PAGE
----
Treasury Secretary Donald T. Regan said yesterday that despite a "discouraging" jump in the prime lending rate, the U.S. economy "is going to come roaring back in the late spring."
In an upbeat assessment of the economy before the National Press Club, Regan specifically predicted a recovery in the stock market and in the nation's depressed home-building industry, and said he believes that the interest-rate jump "is a temporary phenomenon that should wash out over the course of the next four to six weeks."
Moreover, he said "there is no need for the interest-rate curve to jump the minute recovery starts." Many financial analysts had expected that even if interest rates softened during the recession, they would bounce up again as soon as business activity increased. "I don't think interest rates have to jump up as much as some say. I don't see a 'crowding out' in 1982," the secretary said."
Regan cited as "a sign of progress" that interest rates had receded from their high of a year ago, when the prime rate had touched 21 1/2 percent. "It was down to 15 3/4 percent--that is, when this speech was written," he said a bit wistfully.
Most of the nation's large commercial banks, including Riggs National Bank, yesterday followed the lead of New York's Citibank, which Monday boosted the prime lending rate from l5 3/4 percent to l6 1/2 percent. However, Chase Manhattan Bank and Marine Midland Bank boosted their rates by only one-half percentage point, holding their charge to their best customers to 16 1/4 percent.
Asked how the nation could recover from recession in the face of interest rates that are over 16 percent and apparently in a rising trend, Regan responded: "That's a good question." He then added that the prime rate increase "had been brewing" over the past three months as a response to the rising short-term cost of money for the banks.
But he said history shows that interest rates "often bounce briefly higher once a recovery starts, and then they decline. I believe we'll see the same pattern this time."
The only thing that could impede recovery now would be for Congress "to renege on the tax cuts or to increase spending," Regan suggested. Some critics of the president's program have urged that Congress hold back the 1983 stage of the personal tax cut in exchange for a relaxation of a tight monetary policy.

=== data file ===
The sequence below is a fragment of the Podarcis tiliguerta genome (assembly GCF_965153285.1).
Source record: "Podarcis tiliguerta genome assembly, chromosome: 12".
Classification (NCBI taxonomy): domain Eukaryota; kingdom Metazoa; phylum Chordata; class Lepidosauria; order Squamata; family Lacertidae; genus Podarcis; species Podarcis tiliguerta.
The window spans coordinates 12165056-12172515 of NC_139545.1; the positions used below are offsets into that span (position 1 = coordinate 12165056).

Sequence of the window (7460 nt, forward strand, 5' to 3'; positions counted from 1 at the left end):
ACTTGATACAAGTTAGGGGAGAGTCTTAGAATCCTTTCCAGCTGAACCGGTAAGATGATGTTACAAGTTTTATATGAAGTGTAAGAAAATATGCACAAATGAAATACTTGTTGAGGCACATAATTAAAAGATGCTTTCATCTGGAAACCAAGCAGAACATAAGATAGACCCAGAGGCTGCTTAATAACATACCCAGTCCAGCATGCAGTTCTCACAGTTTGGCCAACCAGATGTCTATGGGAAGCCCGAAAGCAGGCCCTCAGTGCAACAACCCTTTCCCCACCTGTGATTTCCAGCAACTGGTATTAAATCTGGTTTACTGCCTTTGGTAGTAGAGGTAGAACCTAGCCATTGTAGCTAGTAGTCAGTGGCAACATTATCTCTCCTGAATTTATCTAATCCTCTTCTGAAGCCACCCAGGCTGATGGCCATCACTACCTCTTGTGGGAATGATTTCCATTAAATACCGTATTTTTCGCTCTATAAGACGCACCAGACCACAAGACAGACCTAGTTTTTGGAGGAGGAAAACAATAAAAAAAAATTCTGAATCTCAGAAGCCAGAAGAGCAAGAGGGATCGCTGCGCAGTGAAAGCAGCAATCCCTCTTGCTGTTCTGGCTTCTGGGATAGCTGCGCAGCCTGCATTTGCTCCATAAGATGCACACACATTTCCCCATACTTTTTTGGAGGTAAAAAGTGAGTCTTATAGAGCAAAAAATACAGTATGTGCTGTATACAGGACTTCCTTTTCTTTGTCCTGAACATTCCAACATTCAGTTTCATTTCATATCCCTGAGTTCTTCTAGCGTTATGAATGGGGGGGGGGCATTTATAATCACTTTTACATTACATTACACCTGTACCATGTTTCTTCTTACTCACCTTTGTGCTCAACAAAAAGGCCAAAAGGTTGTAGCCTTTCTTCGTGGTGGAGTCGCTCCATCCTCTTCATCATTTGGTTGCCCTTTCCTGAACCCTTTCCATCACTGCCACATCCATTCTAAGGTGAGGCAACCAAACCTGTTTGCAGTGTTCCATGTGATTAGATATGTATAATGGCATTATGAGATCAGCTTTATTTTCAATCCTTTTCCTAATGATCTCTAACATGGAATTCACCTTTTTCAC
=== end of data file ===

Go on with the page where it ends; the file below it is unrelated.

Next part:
The Treasury chief also said in his prepared remarks that there had been widespread "misinterpretation" of his recent criticism of Federal Reserve Board efforts to control the money supply.
"All I want from the Fed is enough money to buy an ever increasing amount of goods," Regan said. "In the vernacular of government, that means a slow, steady growth in money supply. I also believe that the Fed shares this view and wants to smooth out the recent erratic behavior in the money supply." In the question-and-answer period later, he added that "the reasons for the bulge in the money supply are not known at the moment, at least not at the Federal Reserve."
Fed officials have responded that high interest rates are not attributable so much to money supply fluctuations as to financial market uneasiness over the prospect of huge federal deficits.
When asked about the budget deficits, Regan said the new tax law will generate a larger pool of savings that the federal government and the private economy will be able to tap. He predicted that the national savings rate "will be 6 percent or better in the first and second quarters this year."
Asked about the possibility of a gold-backed Treasury security, Regan said he doesn't think that such an issue could raise enough money, and quipped that "we are . . . gluttons for money at this time." But he didn't close the door entirely, saying that "we don't want to do anything on gold" until the Gold Commission's report is filed next month.
Without much enthusiasm, Regan said he could endorse the administration's proposal for tax withholding on 5 percent of interest and dividends. He confided that the president didn't like the idea much, either, and Rep. Barber Conable (R-N.Y.), ranking Republican on the tax-writing Ways and Means Committee, who attended the lunch, told a reporter that the proposal wasn't going anywhere.